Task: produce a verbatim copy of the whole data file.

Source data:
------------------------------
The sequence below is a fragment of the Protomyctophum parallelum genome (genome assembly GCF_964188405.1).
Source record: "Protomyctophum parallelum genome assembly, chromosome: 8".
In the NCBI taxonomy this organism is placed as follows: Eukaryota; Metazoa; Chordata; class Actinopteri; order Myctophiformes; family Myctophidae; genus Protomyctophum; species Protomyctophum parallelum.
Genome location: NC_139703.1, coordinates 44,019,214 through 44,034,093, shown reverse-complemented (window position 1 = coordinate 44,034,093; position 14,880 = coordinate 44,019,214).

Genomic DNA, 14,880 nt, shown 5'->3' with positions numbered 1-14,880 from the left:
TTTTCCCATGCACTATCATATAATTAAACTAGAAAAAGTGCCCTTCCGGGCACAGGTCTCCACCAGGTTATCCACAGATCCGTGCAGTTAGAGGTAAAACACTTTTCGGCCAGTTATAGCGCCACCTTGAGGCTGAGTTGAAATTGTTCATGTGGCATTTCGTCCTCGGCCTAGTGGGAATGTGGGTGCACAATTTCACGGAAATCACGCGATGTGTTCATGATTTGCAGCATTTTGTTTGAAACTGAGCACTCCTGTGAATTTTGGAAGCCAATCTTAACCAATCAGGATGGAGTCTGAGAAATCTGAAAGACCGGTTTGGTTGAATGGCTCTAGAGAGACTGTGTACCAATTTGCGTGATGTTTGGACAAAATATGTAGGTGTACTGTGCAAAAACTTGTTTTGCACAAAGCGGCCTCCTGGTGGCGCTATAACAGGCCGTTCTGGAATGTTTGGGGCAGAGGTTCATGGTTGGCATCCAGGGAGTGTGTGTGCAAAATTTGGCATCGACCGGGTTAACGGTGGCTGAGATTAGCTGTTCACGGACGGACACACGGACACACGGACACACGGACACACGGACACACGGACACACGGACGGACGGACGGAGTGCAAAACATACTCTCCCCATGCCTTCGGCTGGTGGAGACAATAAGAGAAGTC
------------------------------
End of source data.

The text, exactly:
The sequence below is a fragment of the Protomyctophum parallelum genome (genome assembly GCF_964188405.1).
Source record: "Protomyctophum parallelum genome assembly, chromosome: 8".
In the NCBI taxonomy this organism is placed as follows: Eukaryota; Metazoa; Chordata; class Actinopteri; order Myctophiformes; family Myctophidae; genus Protomyctophum; species Protomyctophum parallelum.
Genome location: NC_139703.1, coordinates 44,019,214 through 44,034,093, shown reverse-complemented (window position 1 = coordinate 44,034,093; position 14,880 = coordinate 44,019,214).

Genomic DNA, 14,880 nt, shown 5'->3' with positions numbered 1-14,880 from the left:
TTTTCCCATGCACTATCATATAATTAAACTAGAAAAAGTGCCCTTCCGGGCACAGGTCTCCACCAGGTTATCCACAGATCCGTGCAGTTAGAGGTAAAACACTTTTCGGCCAGTTATAGCGCCACCTTGAGGCTGAGTTGAAATTGTTCATGTGGCATTTCGTCCTCGGCCTAGTGGGAATGTGGGTGCACAATTTCACGGAAATCACGCGATGTGTTCATGATTTGCAGCATTTTGTTTGAAACTGAGCACTCCTGTGAATTTTGGAAGCCAATCTTAACCAATCAGGATGGAGTCTGAGAAATCTGAAAGACCGGTTTGGTTGAATGGCTCTAGAGAGACTGTGTACCAATTTGCGTGATGTTTGGACAAAATATGTAGGTGTACTGTGCAAAAACTTGTTTTGCACAAAGCGGCCTCCTGGTGGCGCTATAACAGGCCGTTCTGGAATGTTTGGGGCAGAGGTTCATGGTTGGCATCCAGGGAGTGTGTGTGCAAAATTTGGCATCGACCGGGTTAACGGTGGCTGAGATTAGCTGTTCACGGACGGACACACGGACACACGGACACACGGACACACGGACACACGGACACACGGACGGACGGACGGAGTGCAAAACATACTCTCCCCATGCCTTCGGCTGGTGGAGACAATAAGAGAAGTC